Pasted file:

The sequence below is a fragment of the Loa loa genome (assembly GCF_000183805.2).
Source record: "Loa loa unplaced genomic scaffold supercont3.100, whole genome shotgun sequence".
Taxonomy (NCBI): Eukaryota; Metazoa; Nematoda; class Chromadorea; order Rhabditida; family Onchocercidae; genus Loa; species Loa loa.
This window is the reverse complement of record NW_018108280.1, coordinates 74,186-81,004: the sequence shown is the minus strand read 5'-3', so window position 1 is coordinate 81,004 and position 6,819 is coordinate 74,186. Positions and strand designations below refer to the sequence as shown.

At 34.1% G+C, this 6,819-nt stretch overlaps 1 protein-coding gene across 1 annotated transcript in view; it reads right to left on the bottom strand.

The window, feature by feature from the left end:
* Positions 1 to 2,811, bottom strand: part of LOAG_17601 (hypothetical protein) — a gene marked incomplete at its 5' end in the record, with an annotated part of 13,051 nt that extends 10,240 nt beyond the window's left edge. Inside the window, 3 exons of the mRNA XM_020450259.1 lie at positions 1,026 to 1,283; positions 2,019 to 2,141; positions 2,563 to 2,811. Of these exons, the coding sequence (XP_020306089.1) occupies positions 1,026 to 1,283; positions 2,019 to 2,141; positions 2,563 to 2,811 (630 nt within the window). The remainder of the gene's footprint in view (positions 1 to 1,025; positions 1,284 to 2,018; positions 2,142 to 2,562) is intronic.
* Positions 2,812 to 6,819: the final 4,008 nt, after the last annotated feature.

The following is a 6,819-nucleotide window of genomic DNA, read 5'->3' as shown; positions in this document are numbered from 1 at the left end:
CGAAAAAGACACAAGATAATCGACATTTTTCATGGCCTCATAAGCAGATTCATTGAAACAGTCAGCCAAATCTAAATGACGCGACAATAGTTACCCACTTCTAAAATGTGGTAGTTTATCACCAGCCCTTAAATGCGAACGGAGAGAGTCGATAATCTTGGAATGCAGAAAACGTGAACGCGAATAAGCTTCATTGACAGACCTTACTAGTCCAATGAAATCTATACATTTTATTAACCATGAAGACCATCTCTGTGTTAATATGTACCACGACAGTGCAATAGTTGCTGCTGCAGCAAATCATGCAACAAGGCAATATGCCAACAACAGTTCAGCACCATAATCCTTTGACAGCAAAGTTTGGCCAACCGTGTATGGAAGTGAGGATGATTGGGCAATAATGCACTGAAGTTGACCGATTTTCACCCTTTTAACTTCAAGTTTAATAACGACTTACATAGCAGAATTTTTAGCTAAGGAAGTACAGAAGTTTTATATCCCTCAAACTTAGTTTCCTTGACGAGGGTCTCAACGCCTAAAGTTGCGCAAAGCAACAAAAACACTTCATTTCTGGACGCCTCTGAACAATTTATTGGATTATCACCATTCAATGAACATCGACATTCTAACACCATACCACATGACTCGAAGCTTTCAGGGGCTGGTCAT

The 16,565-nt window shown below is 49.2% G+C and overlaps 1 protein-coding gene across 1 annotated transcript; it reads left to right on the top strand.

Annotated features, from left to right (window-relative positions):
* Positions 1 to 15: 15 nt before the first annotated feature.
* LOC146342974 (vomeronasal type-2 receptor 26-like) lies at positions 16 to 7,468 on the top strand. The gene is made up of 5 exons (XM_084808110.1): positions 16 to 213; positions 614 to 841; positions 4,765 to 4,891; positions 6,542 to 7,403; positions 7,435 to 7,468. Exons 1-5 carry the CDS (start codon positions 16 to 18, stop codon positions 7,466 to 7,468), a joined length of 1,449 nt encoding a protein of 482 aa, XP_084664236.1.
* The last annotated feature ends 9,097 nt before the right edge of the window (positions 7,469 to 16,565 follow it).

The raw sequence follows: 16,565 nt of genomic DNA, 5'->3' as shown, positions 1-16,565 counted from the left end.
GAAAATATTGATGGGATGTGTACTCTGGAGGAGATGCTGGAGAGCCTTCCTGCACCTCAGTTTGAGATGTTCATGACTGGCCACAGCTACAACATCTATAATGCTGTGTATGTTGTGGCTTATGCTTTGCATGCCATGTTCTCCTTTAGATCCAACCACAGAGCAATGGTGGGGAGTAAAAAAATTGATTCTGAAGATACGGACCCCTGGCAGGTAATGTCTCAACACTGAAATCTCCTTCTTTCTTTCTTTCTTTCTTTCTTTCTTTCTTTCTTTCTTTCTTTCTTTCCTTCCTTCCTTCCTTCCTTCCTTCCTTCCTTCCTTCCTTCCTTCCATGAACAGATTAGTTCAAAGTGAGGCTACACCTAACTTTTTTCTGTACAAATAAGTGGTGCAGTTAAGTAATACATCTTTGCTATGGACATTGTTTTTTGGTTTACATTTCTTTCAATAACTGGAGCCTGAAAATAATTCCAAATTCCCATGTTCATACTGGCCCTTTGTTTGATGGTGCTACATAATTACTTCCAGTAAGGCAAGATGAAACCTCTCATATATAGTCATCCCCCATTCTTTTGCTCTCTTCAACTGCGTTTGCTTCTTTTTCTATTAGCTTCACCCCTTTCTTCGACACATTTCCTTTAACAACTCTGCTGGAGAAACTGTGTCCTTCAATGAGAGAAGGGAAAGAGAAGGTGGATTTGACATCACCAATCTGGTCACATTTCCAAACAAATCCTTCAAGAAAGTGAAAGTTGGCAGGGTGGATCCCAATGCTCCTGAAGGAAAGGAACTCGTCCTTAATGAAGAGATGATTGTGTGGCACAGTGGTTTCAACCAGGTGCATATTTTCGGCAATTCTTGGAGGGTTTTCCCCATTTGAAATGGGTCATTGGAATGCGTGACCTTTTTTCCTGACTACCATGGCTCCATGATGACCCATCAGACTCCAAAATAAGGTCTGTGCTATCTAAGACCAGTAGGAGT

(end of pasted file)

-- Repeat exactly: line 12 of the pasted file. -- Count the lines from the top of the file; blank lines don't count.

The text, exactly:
Annotated features, from left to right (window-relative positions):